Sunday, December 14, 2014

New Evidence of a Comet that Hit the Earth 12,800 years ago and Changed History

Scientists and geologists have been studying our planet for hundreds of years.  We may think we understand the significant events that have impacted our world -- especially those that have happened since the last ice age.  But we are still discovering.....

New evidence seems to indicate that a giant comet or asteroid hit North America around 12,800 years ago.  The graphic below shows the debris field left over from the impact.  Geologists are calling this impact leftover path -- the Younger Dryas Boundary Field.  Material scattered by this impact has been found in North America, Central America, parts of South America , Greenland, and most of Europe.  Amazingly, some of these "fragments," are more than a mile in diameter!

Scientists believe that the impact occurred at the end of the last Ice Age.  It appears that the Northern Hemisphere had begun a warming phase, but impact debris blasted into the atmosphere blocking sunlight, which prolonged the deep freeze until approximately 11,500 years ago.  This 1,300 year period of extreme cold is referred to as the Younger Dryas, named after a mountainous tundra wildflower, Dryas octopetala.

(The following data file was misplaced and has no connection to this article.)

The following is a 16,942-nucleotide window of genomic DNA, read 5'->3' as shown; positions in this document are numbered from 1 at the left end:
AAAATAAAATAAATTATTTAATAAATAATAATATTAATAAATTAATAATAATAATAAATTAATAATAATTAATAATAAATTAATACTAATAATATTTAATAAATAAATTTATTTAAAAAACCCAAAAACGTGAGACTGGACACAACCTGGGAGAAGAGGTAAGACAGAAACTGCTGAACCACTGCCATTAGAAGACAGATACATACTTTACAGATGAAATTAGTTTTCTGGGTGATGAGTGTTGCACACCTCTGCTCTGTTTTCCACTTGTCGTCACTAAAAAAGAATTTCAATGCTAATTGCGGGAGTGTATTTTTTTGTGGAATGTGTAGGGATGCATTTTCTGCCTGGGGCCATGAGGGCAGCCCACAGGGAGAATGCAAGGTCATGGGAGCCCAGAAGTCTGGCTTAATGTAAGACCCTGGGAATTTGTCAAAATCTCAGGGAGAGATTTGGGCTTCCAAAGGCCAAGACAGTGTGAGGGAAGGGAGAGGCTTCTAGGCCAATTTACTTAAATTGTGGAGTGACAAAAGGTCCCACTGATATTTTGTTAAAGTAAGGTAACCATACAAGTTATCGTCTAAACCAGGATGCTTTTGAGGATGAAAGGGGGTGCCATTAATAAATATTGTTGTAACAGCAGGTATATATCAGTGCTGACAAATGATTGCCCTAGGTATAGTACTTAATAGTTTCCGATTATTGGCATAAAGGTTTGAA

So how have scientists determined that there must have been a large impact?   This task was not easy since at the time of the impact much of North America was covered with up to a mile of ice.  Also, so far an impact crater has not been found.  Scientists are not sure if the glacial ice cushioned the impact, or perhaps the space rock disintegrated in the atmosphere before it actually impacted our planet.  But there is evidence.  Not only have the rock fragments been determined to be from the same source, but areas have been found with melted rock, including the Lake Cuitzeo in central Mexico.  

There is also evidence of cataclysmic flooding.   During this period, approximately 35 species went extinct including the mammoth and the saber-toothed tiger.  Also, human tribes disappeared including the Clovis culture in the American Southwest.  

One more clue that this galactic impact occurred is the evidence of high-temperature metamorphosed materials and the creation of nanodiamonds, both of which are created only under extreme and sudden heat and pressure.  These miniature diamonds have been found in the same geologic sediments from six sites across North America—Murray Springs, Arizona; Bull Creek, Oklahoma; Gainey, Michigan; Topper, South Carolina; Lake Hind, Manitoba; and Chobot, Alberta. 

Graphic from above cite originated with:  Kinzie, Firestone, Kennett et al. "Nanodiamond-Rich Layer across Three Continents Consistent with Major Cosmic Impact at 12,800 Cal BP", The Journal of Geology, 2014, volume 122, p. 475–506.
Jörg Hempel,
Julio Marquez,
Yinan Chen,
Heinrich Harder, 

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